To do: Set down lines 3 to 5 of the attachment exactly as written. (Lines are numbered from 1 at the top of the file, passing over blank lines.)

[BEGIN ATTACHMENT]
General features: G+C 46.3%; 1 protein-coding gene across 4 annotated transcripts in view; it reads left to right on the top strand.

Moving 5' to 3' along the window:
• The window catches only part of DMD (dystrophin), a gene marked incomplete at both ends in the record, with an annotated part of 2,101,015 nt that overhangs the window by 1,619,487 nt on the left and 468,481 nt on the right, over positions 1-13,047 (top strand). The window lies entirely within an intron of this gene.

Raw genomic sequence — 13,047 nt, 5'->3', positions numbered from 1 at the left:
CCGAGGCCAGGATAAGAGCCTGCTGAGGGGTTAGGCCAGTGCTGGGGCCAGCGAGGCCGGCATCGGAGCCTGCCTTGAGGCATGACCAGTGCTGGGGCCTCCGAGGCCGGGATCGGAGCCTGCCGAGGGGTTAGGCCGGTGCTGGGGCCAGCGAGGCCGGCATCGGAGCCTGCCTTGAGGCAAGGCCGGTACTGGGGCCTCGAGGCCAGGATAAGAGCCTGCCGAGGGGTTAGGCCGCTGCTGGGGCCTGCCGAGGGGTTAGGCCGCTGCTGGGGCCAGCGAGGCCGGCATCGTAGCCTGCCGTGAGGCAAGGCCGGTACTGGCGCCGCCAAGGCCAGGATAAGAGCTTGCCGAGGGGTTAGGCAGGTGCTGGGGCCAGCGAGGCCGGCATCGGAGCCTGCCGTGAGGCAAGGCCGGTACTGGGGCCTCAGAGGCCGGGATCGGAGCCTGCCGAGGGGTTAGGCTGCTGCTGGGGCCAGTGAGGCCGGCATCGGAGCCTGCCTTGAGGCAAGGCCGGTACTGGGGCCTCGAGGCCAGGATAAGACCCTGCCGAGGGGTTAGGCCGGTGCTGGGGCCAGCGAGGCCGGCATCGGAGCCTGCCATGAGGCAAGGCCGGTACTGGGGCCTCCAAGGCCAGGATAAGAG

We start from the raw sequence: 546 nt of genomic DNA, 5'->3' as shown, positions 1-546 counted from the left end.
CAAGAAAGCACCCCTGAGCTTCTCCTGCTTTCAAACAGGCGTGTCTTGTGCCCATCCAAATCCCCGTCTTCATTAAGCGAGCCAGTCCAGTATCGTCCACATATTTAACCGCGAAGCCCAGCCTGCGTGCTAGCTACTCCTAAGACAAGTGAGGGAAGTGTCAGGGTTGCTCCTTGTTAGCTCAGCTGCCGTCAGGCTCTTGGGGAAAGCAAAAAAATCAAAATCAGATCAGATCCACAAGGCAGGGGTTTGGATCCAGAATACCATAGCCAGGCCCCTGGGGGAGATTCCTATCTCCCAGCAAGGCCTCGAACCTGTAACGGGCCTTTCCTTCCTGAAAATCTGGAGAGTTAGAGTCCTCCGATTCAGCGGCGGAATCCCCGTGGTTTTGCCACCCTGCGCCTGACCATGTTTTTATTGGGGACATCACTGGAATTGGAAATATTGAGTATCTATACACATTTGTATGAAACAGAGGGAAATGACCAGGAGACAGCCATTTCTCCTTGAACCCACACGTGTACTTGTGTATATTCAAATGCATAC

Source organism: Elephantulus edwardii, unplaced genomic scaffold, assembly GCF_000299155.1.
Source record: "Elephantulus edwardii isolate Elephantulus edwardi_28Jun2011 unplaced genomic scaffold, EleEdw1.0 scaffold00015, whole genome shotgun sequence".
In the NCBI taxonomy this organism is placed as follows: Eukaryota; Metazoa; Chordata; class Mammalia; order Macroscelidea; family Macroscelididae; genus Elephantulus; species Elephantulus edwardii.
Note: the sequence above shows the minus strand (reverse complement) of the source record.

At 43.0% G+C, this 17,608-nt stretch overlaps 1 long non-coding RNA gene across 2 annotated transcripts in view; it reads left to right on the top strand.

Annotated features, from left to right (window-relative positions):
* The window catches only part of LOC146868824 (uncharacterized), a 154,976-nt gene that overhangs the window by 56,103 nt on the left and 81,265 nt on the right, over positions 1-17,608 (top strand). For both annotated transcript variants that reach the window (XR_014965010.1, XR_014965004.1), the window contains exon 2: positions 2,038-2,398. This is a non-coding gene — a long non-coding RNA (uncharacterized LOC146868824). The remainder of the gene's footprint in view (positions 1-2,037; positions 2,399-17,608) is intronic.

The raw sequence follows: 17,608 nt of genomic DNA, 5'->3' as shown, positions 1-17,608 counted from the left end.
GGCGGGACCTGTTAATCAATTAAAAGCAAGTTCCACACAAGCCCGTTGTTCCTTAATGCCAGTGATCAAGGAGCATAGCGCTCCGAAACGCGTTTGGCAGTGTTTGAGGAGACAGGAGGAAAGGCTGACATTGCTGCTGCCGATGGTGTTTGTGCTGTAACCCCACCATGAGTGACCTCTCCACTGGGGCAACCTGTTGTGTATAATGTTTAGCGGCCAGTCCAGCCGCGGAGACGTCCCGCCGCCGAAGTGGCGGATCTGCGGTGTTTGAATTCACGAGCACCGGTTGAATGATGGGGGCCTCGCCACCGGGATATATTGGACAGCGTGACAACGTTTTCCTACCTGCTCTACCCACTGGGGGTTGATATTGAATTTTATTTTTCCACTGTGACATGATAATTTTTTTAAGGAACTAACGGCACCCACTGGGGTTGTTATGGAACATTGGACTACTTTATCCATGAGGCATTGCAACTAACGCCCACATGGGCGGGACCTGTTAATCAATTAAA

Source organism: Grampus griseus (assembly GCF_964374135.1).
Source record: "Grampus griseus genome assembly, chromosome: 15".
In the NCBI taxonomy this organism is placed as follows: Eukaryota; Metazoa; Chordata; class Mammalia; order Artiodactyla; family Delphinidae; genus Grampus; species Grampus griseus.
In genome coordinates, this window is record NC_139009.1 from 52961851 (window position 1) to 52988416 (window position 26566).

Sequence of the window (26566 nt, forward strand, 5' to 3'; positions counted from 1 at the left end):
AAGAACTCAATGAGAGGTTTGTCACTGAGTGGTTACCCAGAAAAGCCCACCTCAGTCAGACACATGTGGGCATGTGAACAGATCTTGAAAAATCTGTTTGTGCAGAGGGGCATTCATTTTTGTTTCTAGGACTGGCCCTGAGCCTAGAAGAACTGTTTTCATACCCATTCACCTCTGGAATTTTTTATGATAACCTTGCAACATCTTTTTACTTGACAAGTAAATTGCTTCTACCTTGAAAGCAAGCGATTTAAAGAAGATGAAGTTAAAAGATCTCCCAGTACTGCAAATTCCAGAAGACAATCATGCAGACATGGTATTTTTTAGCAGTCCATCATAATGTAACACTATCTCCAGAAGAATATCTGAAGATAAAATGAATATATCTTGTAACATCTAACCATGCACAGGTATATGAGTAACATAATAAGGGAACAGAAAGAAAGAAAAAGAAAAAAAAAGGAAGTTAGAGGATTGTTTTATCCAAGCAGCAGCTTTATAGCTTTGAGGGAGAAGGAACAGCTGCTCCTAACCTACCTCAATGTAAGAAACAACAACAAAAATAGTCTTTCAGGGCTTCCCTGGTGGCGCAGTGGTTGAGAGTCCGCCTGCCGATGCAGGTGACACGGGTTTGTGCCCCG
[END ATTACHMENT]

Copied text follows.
• The window catches only part of DMD (dystrophin), a gene marked incomplete at both ends in the record, with an annotated part of 2,101,015 nt that overhangs the window by 1,619,487 nt on the left and 468,481 nt on the right, over positions 1-13,047 (top strand). The window lies entirely within an intron of this gene.

Raw genomic sequence — 13,047 nt, 5'->3', positions numbered from 1 at the left:
CCGAGGCCAGGATAAGAGCCTGCTGAGGGGTTAGGCCAGTGCTGGGGCCAGCGAGGCCGGCATCGGAGCCTGCCTTGAGGCATGACCAGTGCTGGGGCCTCCGAGGCCGGGATCGGAGCCTGCCGAGGGGTTAGGCCGGTGCTGGGGCCAGCGAGGCCGGCATCGGAGCCTGCCTTGAGGCAAGGCCGGTACTGGGGCCTCGAGGCCAGGATAAGAGCCTGCCGAGGGGTTAGGCCGCTGCTGGGGCCTGCCGAGGGGTTAGGCCGCTGCTGGGGCCAGCGAGGCCGGCATCGTAGCCTGCCGTGAGGCAAGGCCGGTACTGGCGCCGCCAAGGCCAGGATAAGAGCTTGCCGAGGGGTTAGGCAGGTGCTGGGGCCAGCGAGGCCGGCATCGGAGCCTGCCGTGAGGCAAGGCCGGTACTGGGGCCTCAGAGGCCGGGATCGGAGCCTGCCGAGGGGTTAGGCTGCTGCTGGGGCCAGTGAGGCCGGCATCGGAGCCTGCCTTGAGGCAAGGCCGGTACTGGGGCCTCGAGGCCAGGATAAGACCCTGCCGAGGGGTTAGGCCGGTGCTGGGGCCAGCGAGGCCGGCATCGGAGCCTGCCATGAGGCAAGGCCGGTACTGGGGCCTCCAAGGCCAGGATAAGAG